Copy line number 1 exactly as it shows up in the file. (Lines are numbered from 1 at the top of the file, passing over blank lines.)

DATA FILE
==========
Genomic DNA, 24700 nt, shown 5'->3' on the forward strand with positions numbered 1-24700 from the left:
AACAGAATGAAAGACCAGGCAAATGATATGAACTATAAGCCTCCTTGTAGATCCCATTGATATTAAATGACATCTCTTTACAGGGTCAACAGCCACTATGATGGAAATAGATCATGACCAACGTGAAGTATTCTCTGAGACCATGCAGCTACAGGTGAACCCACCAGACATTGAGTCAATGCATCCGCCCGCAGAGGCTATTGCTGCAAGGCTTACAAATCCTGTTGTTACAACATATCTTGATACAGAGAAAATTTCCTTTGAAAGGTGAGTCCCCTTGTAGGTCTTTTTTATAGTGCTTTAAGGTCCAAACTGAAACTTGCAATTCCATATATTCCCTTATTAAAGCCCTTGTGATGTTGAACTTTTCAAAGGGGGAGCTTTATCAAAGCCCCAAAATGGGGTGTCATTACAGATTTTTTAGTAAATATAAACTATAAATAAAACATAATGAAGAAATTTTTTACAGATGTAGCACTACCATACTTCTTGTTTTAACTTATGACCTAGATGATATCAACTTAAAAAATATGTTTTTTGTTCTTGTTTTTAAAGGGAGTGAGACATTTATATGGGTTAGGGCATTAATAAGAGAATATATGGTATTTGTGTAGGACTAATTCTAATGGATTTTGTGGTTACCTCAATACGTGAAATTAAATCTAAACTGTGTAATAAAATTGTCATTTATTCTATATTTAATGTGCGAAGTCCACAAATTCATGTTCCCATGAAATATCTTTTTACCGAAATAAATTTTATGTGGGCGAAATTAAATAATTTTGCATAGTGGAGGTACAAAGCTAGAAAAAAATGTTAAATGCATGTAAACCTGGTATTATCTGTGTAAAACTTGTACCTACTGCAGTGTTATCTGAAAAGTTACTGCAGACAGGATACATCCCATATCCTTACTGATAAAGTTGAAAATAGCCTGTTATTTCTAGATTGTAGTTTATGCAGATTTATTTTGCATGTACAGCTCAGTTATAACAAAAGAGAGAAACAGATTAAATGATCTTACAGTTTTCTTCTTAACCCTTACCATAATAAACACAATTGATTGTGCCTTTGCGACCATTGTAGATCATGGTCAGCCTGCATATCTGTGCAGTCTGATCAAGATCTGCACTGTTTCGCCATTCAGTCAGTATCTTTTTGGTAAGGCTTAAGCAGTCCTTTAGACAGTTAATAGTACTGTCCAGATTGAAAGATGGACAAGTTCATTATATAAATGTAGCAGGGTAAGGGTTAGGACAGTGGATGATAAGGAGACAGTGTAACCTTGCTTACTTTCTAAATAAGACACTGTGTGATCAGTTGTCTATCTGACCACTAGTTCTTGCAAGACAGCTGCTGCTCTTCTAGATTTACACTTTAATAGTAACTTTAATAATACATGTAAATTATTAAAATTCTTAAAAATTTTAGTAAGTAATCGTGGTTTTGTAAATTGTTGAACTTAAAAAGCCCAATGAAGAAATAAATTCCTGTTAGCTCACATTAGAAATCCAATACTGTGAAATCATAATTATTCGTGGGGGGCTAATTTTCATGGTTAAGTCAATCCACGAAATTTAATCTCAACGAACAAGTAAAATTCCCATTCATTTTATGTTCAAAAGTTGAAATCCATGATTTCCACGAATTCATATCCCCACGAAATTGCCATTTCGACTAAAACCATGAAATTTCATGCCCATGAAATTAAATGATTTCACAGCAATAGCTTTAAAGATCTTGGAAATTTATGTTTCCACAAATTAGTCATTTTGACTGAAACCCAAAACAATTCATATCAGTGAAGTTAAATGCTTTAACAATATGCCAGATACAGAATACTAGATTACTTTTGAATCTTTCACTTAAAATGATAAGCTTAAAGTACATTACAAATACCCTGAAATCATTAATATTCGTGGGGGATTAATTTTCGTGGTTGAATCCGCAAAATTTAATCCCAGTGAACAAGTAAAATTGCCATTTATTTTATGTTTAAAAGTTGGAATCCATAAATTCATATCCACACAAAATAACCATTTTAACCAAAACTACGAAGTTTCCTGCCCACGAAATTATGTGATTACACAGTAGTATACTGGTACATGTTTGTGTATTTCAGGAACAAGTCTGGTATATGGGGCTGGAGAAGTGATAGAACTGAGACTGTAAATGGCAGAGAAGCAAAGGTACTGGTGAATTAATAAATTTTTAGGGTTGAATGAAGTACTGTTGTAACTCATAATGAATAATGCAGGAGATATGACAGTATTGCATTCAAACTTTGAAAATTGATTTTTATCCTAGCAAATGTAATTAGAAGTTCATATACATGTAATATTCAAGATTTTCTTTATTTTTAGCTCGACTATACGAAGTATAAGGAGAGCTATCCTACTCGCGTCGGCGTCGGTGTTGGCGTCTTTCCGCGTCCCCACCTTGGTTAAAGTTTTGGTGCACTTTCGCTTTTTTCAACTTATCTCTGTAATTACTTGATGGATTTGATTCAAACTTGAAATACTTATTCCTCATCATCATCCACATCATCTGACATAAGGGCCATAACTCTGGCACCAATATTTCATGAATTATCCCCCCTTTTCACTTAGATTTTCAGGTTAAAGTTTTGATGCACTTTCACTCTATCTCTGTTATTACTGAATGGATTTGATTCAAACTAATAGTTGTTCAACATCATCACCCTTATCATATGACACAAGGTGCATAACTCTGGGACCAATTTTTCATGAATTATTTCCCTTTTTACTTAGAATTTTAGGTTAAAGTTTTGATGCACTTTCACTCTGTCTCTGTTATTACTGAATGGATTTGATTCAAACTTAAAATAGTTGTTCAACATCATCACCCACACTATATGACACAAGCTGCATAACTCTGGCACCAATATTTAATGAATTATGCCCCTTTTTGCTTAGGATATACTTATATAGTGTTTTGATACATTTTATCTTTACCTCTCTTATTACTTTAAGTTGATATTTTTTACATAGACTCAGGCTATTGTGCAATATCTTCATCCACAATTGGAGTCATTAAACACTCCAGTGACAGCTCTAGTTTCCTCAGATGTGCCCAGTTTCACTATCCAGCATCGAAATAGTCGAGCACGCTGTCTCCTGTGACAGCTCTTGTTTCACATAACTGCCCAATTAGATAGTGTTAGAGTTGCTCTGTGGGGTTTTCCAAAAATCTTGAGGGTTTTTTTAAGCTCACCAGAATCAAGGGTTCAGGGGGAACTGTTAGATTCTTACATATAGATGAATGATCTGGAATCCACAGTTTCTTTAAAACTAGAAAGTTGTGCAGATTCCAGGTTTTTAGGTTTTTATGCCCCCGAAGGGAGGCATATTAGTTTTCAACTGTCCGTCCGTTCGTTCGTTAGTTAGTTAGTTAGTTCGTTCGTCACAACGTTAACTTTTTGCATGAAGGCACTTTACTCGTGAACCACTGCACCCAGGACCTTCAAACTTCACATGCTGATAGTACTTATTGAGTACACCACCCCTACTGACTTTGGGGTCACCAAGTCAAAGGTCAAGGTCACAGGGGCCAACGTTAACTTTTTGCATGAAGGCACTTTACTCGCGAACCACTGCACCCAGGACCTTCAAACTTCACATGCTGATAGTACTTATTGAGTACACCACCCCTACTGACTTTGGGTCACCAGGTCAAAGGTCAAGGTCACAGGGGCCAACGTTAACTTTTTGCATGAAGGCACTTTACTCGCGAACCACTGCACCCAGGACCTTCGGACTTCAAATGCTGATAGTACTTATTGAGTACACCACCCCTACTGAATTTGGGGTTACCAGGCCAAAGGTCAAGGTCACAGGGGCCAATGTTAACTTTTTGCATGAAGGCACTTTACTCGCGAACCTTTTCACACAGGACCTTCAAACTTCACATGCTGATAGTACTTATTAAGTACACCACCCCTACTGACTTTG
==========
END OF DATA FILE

Genomic DNA, 24700 nt, shown 5'->3' on the forward strand with positions numbered 1-24700 from the left: